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London Particular, London

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Pea soups and pease pudding have long been staples of the British kitchen, filling and cheap, with dried peas keeping well over the winter well before the days of frozen foods.
A London Particular is a particularly thick pea soup named after the dreadful fogs that enveloped London from the start of the Industrial Revolution to relatively modern times: "This is a London particular", I had never heard of such a term. "A fog, miss" said the young gentleman (Bleak House by Charles Dickens ). But whereas the fogs killed thousands, the simple but nourishing pea soup kept more alive.
Ideally the soup should be made with the stock from a smoked ham or gammon hock, and to be at its most authentic should use yellow split peas to mimic the foul air that blanketed the London of Dickens' day, and later in the same century hid some of Jack the Ripper's handiwork. The smoke from coal fires, the railways, and London's industries mixed with the natural fog rolling in from the Thames estuary to create the capital's killer smog.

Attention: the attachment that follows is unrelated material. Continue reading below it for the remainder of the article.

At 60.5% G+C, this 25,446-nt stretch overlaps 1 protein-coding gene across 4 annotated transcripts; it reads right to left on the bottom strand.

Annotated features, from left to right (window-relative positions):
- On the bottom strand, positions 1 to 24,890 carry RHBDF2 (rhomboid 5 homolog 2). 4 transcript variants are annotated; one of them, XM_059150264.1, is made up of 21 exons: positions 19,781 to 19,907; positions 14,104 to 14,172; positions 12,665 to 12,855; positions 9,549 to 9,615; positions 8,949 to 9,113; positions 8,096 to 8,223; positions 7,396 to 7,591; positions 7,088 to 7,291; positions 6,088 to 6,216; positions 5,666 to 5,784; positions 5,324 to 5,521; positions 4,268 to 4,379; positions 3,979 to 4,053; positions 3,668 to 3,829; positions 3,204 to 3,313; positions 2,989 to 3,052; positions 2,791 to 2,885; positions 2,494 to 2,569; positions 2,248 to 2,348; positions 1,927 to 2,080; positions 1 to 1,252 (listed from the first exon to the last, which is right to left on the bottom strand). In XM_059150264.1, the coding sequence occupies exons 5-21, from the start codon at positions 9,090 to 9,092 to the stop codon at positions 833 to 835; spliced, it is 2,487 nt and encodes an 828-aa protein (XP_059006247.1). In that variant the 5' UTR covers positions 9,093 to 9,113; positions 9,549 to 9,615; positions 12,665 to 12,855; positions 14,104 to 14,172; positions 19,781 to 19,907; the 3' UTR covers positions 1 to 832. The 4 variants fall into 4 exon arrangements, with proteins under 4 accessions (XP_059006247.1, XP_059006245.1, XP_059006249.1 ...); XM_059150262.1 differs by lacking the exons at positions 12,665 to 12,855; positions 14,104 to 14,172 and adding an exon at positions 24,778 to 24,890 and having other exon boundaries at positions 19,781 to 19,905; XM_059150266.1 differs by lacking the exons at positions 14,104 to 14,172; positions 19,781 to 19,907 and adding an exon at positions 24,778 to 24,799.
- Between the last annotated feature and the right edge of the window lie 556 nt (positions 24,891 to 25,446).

If you don't have yellow split peas, green will do fine.
The other ingredients are usually an onion or two and a carrot, perhaps a celery stalk and a few celery leaves for a bit of extra flavour. The peas are simmered in the stock until very soft, the other vegetables can be cooked in a little oil or butter, or simply added to the peas and stock to simmer. In Dickens' Day there were no food processors (beyond the kitchen staff of those who could afford them), but such a device makes it easier to zap the cooked mixture until it is of a nice smooth and stand-your-spoon-up consistency.
With being made from a ham or gammon hock it is likely that the soup will be on the salty side - do check the stock before use, and correct over-saltiness with more water or cooking a potato in it before use with the peas.
Adding garlic is not really appropriate, but it would not harm the flavour, and a bay-leaf is a nice addition too. With a hunk of bread this dish is hearty enough to serve as supper on its own, as it would have done for many of those who ate it in Victorian times. Chopping the meat from the hock and adding that after the soup has been liquidized makes it better still.

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Battle of Ashingdon - 1016, Chewing Gum first goes on sale - 1911, BBC Formed - 1922
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